• Overall, I had fun watching Tawawa on Monday 2, although looking back, I definitely preferred the art style of the first season; the characters there more closely resembled their manga counterparts, and the artwork appeared to be more detailed. From a visual perspective, the second season’s quality is lessened compared to that of its predecessor. However, the stories that were presented in Tawawa on Monday 2 remain consistent with the series’ themes, and bringing the characters together do serve to create a more vivid universe.

  • As the episode draws to a close, Ai smiles after the salaryman expresses an ardent interest in taking up her invitation to go to the beach together, and with this, I would imagine that this is likely the last time I will be writing about Tawawa on Monday here in the foreseeable future. Unless a third season were to be announced, this post is it for the present. One lingering thought on my mind is the question of why Himura chose to render Tawawa on Monday with its distinct blue colouring in its original form: while one can surmise the choice of colour arises from the fact that blue is supposed to be tranquil and calming, I’ve heard neither Himura or viewers discuss this aspect of the manga. The anime are in full colour, which leads to the question of whether or not they can be said to be true to the original, but regardless of the aesthetic, I’ve found that the anime remains successful in its function.

Summer remains my favourite of the seasons in a given year, and anime have always portrayed the reasons why in a most visceral manner. Deeply blue skies, warm ocean waters, endless fields and the vociferous chirping of cicadas all come together to create a timeless feeling: the way anime celebrates the summer season has become the definitive way to partake in the best weather the year has to offer. From enjoying a freshly-cut watermelon or ice-cold popsicle on the hottest of days, to watching fireworks and trying to outrun an incoming downpour, the length of a summer day invites adventure and exploration, of being outside for longer before the sun sets. Summer customs vary from nation to nation, and the portrayal of Japanese summer customs in anime represents but one of many ways to relish the best weather a year has to offer. However, in having watched a nontrivial amount of anime over the past decade, the customs depicted in anime, of what a Japanese summer looks like, creates a very unusual sense of nostalgia, of longing for something I’d never experienced in person. Until a decade ago, there was no word to describe this feeling: John Koenig coined a new word, “anemoia”. Derived from the Greek words ἄνεμος (ánemos, “wind”) and νόος (nóos, “mind”), Koenig intends for this word to describe that sense of yearning for a time one has only indirectly been exposed to. The sorts of experiences portrayed in anime are a fine candidate for evoking anemoia in people. However, rather than a feeling of sadness or melancholy, longing for a Japanese summer experience has meant that I’ve simply looked in other directions to make the most of my summers, and in recent years, I’ve taken to walking the region around my neighbourhood before settling down to my favourite ice cream or watermelon. For the time being, we’re only a month into spring, and this year, the spring weather’s proven to be quite dreary (since 2022 started, there have been no weekends with pleasant weather at all): in the absence of the sort of weather one can expect from spring, I suppose that another way to enjoy the time available to me is make the most of each day, and find the small things to smile about. Tawawa on Monday 2‘s special offers a few smiles, and this counts for something.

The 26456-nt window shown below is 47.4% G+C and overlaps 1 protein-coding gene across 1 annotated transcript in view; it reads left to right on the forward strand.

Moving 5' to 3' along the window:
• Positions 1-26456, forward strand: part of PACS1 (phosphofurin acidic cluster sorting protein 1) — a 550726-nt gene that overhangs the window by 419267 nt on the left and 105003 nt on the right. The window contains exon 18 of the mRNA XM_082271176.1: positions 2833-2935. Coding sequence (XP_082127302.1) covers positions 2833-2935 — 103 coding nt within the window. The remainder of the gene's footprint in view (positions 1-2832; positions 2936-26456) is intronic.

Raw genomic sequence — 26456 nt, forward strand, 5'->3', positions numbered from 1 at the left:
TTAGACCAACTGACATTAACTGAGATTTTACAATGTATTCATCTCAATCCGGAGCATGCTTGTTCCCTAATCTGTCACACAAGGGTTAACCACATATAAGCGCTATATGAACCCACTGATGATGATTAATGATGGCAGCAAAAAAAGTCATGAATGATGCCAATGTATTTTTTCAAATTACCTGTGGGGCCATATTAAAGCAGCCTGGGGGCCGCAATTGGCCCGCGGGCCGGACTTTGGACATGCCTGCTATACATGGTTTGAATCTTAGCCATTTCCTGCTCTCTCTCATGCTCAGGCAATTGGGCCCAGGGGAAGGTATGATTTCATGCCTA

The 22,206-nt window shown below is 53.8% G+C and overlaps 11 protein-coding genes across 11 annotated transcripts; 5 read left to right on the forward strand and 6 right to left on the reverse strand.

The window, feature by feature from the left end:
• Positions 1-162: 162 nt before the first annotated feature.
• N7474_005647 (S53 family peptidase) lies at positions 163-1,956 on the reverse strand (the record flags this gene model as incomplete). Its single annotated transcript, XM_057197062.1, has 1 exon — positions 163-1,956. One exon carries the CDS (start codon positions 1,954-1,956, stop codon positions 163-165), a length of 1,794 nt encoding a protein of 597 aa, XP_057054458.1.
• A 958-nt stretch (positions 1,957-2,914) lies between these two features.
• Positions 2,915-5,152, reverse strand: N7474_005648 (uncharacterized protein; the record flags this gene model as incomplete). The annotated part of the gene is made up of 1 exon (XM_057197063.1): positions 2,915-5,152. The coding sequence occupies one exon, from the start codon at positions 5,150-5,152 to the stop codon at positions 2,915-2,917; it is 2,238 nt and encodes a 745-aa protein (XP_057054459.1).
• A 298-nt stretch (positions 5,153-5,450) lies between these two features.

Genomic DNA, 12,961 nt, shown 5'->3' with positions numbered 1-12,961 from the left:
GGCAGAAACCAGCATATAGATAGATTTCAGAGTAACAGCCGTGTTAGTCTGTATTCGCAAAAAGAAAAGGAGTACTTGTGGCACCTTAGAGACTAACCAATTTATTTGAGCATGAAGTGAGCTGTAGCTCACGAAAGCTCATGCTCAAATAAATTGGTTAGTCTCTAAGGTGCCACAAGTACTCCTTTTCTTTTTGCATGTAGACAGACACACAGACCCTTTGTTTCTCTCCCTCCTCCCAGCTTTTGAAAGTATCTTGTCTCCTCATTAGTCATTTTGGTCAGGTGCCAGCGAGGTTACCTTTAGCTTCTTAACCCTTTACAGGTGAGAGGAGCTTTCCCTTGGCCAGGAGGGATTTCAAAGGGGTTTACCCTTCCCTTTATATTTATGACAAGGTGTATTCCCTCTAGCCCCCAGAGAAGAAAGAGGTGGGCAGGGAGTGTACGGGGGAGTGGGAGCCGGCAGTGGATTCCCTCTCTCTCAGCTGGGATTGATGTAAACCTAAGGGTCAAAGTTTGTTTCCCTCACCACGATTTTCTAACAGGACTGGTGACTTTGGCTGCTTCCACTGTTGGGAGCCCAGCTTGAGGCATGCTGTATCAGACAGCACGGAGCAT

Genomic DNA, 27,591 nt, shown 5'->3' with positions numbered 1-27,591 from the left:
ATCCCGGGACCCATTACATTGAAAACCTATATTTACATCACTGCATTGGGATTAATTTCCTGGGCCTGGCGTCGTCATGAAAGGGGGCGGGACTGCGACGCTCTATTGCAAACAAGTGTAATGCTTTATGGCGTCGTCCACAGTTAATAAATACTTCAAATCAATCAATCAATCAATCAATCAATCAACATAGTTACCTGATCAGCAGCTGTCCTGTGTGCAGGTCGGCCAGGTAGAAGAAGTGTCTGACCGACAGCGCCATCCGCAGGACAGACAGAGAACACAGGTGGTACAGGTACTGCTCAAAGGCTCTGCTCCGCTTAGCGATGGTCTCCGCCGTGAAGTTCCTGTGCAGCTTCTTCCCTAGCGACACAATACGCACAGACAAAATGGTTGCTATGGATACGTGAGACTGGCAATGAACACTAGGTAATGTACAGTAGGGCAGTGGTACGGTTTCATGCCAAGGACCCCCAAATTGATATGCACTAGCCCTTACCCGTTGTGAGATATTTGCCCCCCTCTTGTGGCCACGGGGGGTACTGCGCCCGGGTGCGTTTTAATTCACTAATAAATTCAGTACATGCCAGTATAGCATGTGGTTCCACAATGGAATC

Tawawa on Monday 2: An Anime Short Review and Reflection

“So, your body’s changing. Believe me, I know how that feels.” –Steve Rogers, Spider-Man: Homecoming